Cities across the country are competing with one another to attract talent. With availability of talent/workforce the number one consideration site selectors and businesses look at when relocating to a new community, retaining and attracting talent are critical to our region’s success.
While it would be nice to simply flip a switch to make talent stay here, it takes focus and effort not only by the Chamber but also from businesses and our cities to create an environment attractive to young talent.
The Chamber began to lay the groundwork to create a more favorable environment for young professionals (YPs) to become better connected when it started the Young Professionals Network (YPN) South Bend 12 years ago. Millennials are a key target group in talent development, and YPN provides the perfect vehicle for YPs to develop, connect and become empowered.
While YPN can’t singularly retain and attract talent, it’s one of the tools in the toolbox that creates a culture appealing to young people. Using events as its main platform, YPN offers its attendees abundant networking opportunities to meet their peers and gives them additional personal and professional connections.
In 2016, YPN presented 26 events with a total of 1,969 attendees and has 1,700 contacts on its email list. Events provide education and information, but the greatest benefit to YPs is building relationships with peers. Events are purposely held at different venues throughout the region to immerse YPs in their community so they get to know it better. YPs learn about new restaurants and attractions, hear from elected leaders and corporate CEOs.
Jennifer Speary, external sales specialist for Venue ND taps into YPN, using it as a resource to make personal and professional connections and referrals. “I like to stay engaged in what is happening in the cities of South Bend and Mishawaka, keeping up with news, events, projects, new businesses and other activities. The more I know about South Bend and Mishawaka, the better resource I can be to my clients here at the University of Notre Dame when scheduling activities for them outside campus,” said Speary.
In the fall of 2013, the Chamber launched INTERN South Bend Region (SBR), a program to increase the quantity and quality of experiential learning in the South Bend Region. Connecting businesses to the next generation of talent is the key objective. The program provides students with real-world experiences, introduces employers to enthusiastic young people and engages interns with our community and each other.
The Chamber continues to partner with enFocus, the state and regional colleges and employers to increase the pool of post-secondary internship opportunities. Employers are encouraged to post their internships on the state portal, IndianaINTERN.net.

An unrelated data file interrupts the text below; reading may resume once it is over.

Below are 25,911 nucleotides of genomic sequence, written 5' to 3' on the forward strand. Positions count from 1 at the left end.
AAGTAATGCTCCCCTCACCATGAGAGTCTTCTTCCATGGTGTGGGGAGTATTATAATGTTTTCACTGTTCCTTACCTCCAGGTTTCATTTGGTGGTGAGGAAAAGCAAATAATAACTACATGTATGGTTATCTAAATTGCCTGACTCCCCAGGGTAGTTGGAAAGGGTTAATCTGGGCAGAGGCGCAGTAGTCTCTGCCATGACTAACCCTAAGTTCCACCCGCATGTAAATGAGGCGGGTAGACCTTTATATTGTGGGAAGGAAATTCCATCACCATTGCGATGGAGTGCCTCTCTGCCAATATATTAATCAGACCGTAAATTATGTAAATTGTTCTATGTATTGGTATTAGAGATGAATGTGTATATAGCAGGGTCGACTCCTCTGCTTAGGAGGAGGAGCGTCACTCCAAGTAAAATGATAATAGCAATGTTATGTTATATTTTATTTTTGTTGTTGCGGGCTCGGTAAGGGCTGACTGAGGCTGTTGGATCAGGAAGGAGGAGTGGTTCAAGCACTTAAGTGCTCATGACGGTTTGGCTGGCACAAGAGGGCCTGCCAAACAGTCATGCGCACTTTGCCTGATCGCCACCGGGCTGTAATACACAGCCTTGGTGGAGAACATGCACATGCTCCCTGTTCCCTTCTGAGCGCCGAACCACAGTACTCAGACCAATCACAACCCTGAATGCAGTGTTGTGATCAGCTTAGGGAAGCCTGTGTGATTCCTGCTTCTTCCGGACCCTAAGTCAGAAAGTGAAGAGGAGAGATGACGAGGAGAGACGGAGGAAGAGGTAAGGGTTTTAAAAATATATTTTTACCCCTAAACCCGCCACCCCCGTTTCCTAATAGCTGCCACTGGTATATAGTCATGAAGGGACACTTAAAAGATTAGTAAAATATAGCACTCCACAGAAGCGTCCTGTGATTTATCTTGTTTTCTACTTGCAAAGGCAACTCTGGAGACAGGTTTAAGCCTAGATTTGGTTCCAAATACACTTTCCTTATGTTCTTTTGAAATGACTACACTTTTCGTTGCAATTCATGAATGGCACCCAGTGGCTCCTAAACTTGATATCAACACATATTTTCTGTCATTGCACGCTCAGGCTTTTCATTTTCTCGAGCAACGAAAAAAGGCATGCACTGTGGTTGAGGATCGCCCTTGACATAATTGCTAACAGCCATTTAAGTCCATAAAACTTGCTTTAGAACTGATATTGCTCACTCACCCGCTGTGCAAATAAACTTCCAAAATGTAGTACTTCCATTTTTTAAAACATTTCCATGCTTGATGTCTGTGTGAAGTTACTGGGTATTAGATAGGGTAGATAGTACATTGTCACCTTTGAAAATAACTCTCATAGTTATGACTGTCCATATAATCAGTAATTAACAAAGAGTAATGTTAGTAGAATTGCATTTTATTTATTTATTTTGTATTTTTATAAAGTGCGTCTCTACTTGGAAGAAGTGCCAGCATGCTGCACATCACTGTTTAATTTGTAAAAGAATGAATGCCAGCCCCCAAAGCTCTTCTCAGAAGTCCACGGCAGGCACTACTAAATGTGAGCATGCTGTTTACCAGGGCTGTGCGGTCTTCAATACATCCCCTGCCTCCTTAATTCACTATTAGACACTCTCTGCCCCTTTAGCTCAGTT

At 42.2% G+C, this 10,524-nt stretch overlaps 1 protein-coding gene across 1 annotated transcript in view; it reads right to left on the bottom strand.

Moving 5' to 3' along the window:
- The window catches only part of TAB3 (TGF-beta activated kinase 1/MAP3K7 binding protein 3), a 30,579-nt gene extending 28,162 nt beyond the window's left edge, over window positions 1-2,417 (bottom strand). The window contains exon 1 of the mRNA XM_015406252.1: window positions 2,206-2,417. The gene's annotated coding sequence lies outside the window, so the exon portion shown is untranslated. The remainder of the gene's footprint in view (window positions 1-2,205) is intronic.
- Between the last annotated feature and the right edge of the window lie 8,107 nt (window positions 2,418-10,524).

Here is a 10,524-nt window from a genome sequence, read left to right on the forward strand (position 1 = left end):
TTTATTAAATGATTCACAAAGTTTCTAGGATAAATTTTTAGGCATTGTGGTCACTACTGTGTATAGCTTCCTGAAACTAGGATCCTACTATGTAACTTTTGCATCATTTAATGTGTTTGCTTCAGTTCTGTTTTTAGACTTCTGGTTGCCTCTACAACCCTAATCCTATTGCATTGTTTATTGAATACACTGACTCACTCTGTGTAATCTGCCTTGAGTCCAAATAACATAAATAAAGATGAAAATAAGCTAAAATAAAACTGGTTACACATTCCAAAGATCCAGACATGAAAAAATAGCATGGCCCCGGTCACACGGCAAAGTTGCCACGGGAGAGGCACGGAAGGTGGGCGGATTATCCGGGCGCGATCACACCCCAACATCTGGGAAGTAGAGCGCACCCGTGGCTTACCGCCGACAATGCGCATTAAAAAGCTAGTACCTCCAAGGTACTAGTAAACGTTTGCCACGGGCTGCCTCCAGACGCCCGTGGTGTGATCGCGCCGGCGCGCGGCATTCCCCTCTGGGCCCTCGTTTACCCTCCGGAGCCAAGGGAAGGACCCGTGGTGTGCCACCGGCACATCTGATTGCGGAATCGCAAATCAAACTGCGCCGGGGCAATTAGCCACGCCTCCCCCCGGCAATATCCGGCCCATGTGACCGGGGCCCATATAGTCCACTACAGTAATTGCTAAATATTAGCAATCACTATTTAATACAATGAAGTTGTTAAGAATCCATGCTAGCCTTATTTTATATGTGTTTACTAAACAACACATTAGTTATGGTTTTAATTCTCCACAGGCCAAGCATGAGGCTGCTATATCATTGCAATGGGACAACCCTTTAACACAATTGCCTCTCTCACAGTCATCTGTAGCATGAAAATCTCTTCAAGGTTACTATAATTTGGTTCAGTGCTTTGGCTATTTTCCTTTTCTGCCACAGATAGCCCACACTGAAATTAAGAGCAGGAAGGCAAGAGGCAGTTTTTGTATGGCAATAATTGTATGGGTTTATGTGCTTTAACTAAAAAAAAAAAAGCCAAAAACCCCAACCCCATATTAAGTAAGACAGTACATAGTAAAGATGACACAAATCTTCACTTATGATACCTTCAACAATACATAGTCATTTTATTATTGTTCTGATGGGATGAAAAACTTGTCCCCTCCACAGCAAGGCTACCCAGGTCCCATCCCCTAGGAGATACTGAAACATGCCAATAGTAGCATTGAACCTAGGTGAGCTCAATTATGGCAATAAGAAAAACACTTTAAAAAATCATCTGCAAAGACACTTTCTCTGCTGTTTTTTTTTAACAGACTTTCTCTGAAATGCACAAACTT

An added component to INTERN SBR is the Summer Community Engagement Program, which provides opportunities for interns to network, learn and explore the good things going on in the South Bend Region. Summer interns participate in weekly challenges that expose them to the community while also making great connections with fellow interns.
In 2016, 154 interns representing 36 employers participated in the summer series. In a survey of last year’s summer interns, 100% of the respondents agreed or strongly agreed that the program positively influenced their perception of the area, and 79% indicated that they would accept a position from their summer employer.
Our cities and businesses play an integral role, particularly with quality of place considerations, in creating an environment attractive for young talent.
“South Bend is increasingly a vibrant and inclusive community for its young professionals. The Smart Streets initiative, a recently completed project that attracted over $90 million in private investment, has redesigned the downtown streetscape to be more pedestrian- and bicycle-friendly,” said South Bend Mayor Pete Buttigieg.
“Several new downtown apartment projects have already opened, and every month more shops, restaurants and food trucks are popping up to serve those who live and work downtown. Our place-making processes involve continuous community engagement, so residents can directly affect their neighborhoods,” he said.
With a workforce where 65% are under the age of 40, tech company KINETIC IT Solutions has had to work on creating a culture of ownership in the company to retain talent. According to Jim Peterson, owner of KINETIC, giving employees ownership in their area of expertise creates pride in their work and continues to build a strong corporate culture.
“The other side of working hard and taking ownership is having fun at and after work. It’s our opinion that enjoying your work and team is critical to having a great company,” said Peterson.
“The South Bend Region has made changes in the last 10 years that have grown the options to have fun with your team and with your friends. With great restaurants, engagement with YPN, and focus on retaining our local talent, we believe that our YPs see our area as a place to stay for their careers. For several decades, many YPs would look to larger markets to start their careers both for employment and social opportunities. The growth in our community has given professionals across all generations the ability to grow their careers while also having fun things to do after work. As our community continues to build opportunities for our YPs, we will see their numbers increase in our local businesses.”